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My father is Danish, and he honestly did not like the Danish way of governing. My parents lived in Denmark for a while in the mid-1970's, and my mother told me a story of how one morning he threw his paper down in rage and said "I'm paying enough for three other families!" He had dreamt of coming to America since he was a kid, so first chance he had to get out of Denmark, he was off.
My mom (who was from Birmingham, Alabama, USA) absolutely hated Denmark so much she actually left my dad over it and moved back to Alabama for a while until my Dad put in a transfer to Hong Kong where they got back together again and I was born in 1977.
My brother and I of course LOVE Denmark. We got to see our grandparents and have fun at Tivoli and Bon-Bon Land, and the Little Mermaid both with and without her head. My favorite memory was trying to chase pindsvins through the hedges! XD
My Dad received his citizenship to become an American in 1998. It was a proud, proud day for us all. Dad's lifelong dream came true.
I wish this story had a happy ending. My parents divorced when I was 11. At the end of her life, my mother sat with a broken back for 7 months that would not heal and with no medical care. She eventually killed herself in 2008. We lost our family home of 30 years being forced to pay back the state for her medical care. I've been homeless. I still have nightmares about it.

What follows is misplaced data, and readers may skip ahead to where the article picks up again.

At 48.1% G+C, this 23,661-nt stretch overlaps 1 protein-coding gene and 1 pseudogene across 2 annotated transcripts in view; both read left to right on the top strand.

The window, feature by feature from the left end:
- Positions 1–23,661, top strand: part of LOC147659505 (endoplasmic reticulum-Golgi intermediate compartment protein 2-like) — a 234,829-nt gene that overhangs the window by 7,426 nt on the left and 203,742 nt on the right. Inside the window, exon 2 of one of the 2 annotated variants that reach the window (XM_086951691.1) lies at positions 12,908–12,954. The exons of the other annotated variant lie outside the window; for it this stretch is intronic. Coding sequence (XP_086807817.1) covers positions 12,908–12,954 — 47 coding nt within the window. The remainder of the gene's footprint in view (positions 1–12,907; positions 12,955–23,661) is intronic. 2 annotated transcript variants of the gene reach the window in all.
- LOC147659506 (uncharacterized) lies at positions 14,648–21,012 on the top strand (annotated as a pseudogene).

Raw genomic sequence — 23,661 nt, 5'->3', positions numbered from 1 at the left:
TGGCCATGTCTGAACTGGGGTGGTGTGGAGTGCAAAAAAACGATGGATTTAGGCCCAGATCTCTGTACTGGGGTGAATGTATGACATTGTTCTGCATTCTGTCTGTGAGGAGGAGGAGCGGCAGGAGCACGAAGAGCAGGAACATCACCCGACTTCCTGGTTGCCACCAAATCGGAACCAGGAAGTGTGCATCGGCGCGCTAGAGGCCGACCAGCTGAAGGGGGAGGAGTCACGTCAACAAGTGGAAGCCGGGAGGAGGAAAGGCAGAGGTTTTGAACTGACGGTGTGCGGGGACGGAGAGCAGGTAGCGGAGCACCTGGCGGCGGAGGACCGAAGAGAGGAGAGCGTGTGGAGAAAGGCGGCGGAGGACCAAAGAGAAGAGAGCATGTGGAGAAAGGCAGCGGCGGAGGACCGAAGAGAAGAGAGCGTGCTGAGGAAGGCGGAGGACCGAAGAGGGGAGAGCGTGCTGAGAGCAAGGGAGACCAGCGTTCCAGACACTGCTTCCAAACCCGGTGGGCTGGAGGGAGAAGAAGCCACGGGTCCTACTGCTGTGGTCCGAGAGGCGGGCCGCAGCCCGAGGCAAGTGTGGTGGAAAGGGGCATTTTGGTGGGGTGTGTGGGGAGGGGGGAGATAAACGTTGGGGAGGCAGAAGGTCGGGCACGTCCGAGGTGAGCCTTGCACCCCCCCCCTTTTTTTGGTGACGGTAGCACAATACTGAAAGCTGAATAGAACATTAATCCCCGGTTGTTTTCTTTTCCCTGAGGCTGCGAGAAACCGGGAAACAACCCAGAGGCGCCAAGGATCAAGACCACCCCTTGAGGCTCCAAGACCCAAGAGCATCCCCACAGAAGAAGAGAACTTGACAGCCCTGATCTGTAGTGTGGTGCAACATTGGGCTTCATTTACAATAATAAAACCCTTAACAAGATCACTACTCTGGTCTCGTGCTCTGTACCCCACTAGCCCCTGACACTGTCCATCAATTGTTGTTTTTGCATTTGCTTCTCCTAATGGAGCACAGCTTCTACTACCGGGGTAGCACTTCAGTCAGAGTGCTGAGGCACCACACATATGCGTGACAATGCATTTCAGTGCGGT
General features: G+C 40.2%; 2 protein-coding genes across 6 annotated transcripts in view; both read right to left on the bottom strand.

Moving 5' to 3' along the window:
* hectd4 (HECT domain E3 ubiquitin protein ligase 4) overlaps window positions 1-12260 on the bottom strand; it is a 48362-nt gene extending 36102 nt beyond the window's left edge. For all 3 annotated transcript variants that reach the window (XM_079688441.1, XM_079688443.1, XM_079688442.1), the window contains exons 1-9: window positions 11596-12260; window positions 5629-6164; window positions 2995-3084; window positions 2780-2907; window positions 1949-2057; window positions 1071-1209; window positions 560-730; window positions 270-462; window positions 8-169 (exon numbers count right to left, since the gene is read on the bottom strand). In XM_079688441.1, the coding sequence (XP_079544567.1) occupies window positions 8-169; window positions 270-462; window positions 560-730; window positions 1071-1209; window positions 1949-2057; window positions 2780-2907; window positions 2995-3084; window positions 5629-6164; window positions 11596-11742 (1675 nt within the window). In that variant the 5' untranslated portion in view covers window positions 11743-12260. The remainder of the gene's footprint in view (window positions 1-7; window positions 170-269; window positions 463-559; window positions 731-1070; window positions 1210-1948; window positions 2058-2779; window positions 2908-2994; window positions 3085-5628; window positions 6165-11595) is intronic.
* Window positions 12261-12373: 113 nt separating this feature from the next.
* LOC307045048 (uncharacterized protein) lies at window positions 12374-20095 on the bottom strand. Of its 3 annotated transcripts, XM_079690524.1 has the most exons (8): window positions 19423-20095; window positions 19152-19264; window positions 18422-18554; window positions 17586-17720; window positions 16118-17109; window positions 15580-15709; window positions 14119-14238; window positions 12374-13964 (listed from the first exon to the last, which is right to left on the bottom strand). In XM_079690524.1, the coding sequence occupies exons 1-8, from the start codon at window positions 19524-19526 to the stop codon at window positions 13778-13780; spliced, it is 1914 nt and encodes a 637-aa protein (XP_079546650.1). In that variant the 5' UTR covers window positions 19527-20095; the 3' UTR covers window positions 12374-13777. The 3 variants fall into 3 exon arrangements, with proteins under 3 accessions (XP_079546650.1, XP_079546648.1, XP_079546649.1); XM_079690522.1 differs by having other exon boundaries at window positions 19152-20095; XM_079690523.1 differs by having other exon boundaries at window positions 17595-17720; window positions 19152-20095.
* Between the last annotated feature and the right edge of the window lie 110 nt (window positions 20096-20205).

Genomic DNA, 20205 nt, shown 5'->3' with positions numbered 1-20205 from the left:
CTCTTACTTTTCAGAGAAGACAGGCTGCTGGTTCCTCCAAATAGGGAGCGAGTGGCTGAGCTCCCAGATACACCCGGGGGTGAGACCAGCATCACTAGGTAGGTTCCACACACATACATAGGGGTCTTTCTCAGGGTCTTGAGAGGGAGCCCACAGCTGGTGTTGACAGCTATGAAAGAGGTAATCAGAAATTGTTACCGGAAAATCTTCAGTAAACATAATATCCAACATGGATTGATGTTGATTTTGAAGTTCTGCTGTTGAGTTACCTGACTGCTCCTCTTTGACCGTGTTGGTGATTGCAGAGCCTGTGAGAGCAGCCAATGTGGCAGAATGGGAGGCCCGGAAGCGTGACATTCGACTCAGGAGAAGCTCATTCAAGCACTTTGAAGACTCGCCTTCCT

My father is currently 79 years old and sitting in an old folks home with severe dementia and can no longer speak. We his children are slowly being bled dry paying for all the care he needs.
I would like to stress that I consider us INCREDIBLY lucky to have at least had some resources to mitigate all this compared to many we know.
Years ago when W. Bush was still in office and before he lost his ability to speak, I was talking to my dad about how bad health care here was here in America and talking about how scared I was about what we were going to do for him when it came his time. I asked him in light of this if he was ever sorry he left Denmark or if he had the choice, would he go back? He shook his head and said, "No. Not in the slightest. I still feel I made the right decision and I'm still very happy to be an American."
So as his light fades, I try to take my own tiny place in American history by talking to people (including my state representatives) with the unique insight I've been gifted from the two countries I consider home.